The Mitchells vs. The Machines

The Mitchells vs. The Machines ★★★★

The Mitchells v.s. The Machines feels like a film I’ve seen a million times before, but it feels like the first one to get it right. It’s trying to be your standard animated family comedy where a family who don’t get along the best have to put aside their differences to accomplish their goal. It also tries to be yet another cautionary tale about our overreliance on technology and how we all need to unplug and talk to each other. Where other movies fail in this regard, this film succeeds. It tells an emotionally powerful story about family trying to connect with one another, while also having a faithful understanding of the internet and how people use it, making for a film that doesn’t portray technology as the ultimate evil for once. It’s surprisingly nuanced despite falling into so many cliches, which is what makes it so great all around.

I think what sets this film apart from other films seeking to criticize the modern world and its technology problem is how the technology is portrayed. So many other films like this were clearly written by old people who don’t understand how people actually use the internet, and thus, they fail to say much about the actual issues they are trying to address. But in this film, you get the sense that the writers actually know how the internet works and how we all use it. For example, the adults of the film are shown to be just as obsessed with screens as their kids, showing how it's not just a younger generation problem. The movie doesn’t just point the middle finger at technology and call it a day (though it does throw a few jabs at big internet companies, which is great). It acknowledges how useful and important the internet is; it’s just that more often than not, it’s us that overuse the technology to a fault. It doesn’t try to act like things were “better in the old days”, but instead encourages it’s viewers to take a break from their phones when they are with those they love.

Speaking of which, despite technology being a major theme of the story, it’s not fair to call it the film’s main focus. Above all, The Mitchells v.s. The Machines is a film about family. The Mitchells themselves aren’t shown as completely distant with each other, but they also aren’t completely harmonious, just like any other family. The conflict between Katie and her father, Rick, is often what drives the plot forward. Even though we’ve seen plotlines like this before, its execution here makes it very compelling. For one, their rocky relationship is shown to be caused by both of their actions; it’s not solely Katie or Rick’s fault. They are both equally to blame. Katie fails to take into consideration all her dad does for her, and Rick fails to fully support Katie when she needs him. Despite the cartoony style of the movie, it's this approach to relationships that makes the Mitchells feel real.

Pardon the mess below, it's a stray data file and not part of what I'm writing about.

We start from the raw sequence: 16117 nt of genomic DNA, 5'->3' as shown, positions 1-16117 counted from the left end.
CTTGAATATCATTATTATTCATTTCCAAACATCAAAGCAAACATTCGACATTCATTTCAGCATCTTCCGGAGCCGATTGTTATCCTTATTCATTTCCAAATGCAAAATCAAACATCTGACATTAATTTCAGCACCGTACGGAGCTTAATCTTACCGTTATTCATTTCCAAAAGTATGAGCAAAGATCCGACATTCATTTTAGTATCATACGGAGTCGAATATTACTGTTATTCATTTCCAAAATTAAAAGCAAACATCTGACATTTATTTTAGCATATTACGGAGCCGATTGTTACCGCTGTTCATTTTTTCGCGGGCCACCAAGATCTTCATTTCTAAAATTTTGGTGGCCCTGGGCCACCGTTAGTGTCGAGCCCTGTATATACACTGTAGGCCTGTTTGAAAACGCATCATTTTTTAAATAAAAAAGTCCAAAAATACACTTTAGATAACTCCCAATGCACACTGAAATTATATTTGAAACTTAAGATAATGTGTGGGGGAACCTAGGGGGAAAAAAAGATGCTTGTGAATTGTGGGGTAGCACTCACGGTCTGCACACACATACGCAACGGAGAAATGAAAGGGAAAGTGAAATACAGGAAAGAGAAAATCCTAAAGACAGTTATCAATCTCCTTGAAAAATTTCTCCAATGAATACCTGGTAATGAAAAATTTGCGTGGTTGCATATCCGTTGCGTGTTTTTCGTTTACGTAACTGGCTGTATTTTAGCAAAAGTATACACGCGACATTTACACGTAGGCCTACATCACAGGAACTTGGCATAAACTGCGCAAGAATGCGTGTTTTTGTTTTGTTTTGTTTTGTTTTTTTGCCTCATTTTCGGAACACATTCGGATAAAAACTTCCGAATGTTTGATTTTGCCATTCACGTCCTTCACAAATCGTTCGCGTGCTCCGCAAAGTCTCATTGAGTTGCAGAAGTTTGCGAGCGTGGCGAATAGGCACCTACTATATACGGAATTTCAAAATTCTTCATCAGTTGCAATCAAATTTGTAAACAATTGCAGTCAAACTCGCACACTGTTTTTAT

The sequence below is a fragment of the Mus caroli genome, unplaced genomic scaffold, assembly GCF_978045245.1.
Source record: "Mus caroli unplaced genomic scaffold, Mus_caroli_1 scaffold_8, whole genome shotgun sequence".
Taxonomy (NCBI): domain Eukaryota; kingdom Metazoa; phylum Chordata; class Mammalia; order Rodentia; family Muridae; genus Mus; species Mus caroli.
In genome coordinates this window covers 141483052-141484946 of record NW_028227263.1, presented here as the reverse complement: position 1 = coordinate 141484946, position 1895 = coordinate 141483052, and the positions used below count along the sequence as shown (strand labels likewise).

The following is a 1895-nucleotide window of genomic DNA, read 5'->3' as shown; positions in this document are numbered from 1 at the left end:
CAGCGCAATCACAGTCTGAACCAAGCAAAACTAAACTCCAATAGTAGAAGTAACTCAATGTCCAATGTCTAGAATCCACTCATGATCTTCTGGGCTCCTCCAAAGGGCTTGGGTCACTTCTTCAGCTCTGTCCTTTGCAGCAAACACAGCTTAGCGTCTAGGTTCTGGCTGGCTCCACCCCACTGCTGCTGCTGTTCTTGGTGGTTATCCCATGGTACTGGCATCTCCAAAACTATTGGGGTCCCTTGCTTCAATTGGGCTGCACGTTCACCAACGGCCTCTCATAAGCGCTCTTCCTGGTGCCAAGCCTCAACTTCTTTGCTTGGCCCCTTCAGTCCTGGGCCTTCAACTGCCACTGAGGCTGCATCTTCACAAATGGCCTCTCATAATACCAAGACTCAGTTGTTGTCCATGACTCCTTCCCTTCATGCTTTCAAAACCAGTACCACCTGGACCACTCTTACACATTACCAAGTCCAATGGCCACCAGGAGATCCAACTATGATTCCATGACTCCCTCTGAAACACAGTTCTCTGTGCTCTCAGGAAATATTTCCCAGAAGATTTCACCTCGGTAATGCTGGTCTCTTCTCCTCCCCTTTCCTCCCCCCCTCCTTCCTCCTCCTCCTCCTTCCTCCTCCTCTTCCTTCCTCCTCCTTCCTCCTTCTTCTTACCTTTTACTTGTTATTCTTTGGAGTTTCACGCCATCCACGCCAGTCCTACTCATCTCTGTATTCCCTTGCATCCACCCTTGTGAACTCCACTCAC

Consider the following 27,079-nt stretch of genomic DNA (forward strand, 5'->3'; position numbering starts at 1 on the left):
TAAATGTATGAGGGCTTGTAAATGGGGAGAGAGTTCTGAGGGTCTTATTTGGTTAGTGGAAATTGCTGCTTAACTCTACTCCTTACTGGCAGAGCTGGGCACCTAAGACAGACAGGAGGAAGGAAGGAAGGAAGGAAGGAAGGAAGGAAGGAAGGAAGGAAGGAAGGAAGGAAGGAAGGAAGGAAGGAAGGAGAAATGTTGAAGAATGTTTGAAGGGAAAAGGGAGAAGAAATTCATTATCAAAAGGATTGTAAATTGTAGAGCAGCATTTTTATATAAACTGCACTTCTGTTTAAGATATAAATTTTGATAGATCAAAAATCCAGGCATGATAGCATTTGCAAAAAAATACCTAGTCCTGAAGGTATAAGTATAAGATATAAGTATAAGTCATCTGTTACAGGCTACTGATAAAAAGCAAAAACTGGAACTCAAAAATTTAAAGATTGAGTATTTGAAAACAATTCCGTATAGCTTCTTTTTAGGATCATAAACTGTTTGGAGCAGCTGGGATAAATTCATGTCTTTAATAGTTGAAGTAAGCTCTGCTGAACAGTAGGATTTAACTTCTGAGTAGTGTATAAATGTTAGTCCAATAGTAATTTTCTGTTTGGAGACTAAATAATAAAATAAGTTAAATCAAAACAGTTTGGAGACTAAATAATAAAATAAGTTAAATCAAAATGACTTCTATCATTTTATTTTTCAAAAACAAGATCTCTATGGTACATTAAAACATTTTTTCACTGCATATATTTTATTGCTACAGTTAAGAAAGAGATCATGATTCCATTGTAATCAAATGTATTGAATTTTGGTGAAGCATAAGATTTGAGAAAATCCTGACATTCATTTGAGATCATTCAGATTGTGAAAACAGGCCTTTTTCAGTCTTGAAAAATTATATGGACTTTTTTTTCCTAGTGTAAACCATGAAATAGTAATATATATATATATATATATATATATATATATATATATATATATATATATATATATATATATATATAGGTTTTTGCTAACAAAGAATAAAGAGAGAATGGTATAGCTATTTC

This holds true for the rest of the family as well, where you can tell they don’t fully understand each other, but they are always there for each other. Seeing them bond and grow closer to each other over the course of the film is really heartwarming. Sure, a lot of the moments they share can be really cheesy, but you can tell this was done intentionally, as that’s what family can be like sometimes. I remember cringing at a lot of the stuff the family does, not because the film was bad, but because of how painfully relatable it was. I remember doing awkward singalongs in the car with everyone that I wouldn’t be caught dead doing now. I remember receiving little trinkets from my dad that I didn’t take as good of care for as he did. It’s this attention to detail that makes the Mitchells very fun and relatable protagonists that you desperately want to see succeed in the end.

The visual style of the film is also something that gives it its own identity. The animation has a lot of borrowed DNA from the animation of Spider-Verse, as it’s a 3D animated film that takes a lot of ques from 2D. There are thick outlines for everything, and the characters' faces look like something straight out of a Saturday morning cartoon. It’s obviously not going to trick anyone into thinking that it’s 2D, but the combination of the two styles creates very appealing visuals. The film also manages to pull off some pretty good action with the characters, again, in a similar way to Spider-Verse. There are also a lot of 2D drawings posted onto the animation like you would see on Snapchat or Instagram, and while it did get on my nerves a little bit, I don’t think it was ever too overbearing, and mostly just added to the film's charm.

Phil Lord and Chrisopher Miller have once again proven to be the absolute kings of turning seemingly bad ideas into gold. First with Clone High, then with Cloudy with a Chance of Meatballs, then with the freaking Lego Movie, then with Into the Spider-Verse, and now with The Mitchells v.s. The Machines. But credit does need to go to Michael Rianda, as this is his feature length debut. Him and his team have no doubt created a fantastic film here, and I can’t wait to see where he and Sony Animation as a whole go next. Overall, I was very pleasantly surprised with The Mitchells v.s. The Machines, and I definitely encourage you to check it out on Netflix.

Also, quick hot take: I kinda like the other title they were going to go with, Connected, better than the title we got. I get why they changed it to The Mitchells v.s. The Machines, and it's a decent title, but I think the title Connected fits much better with the themes of the movie. 

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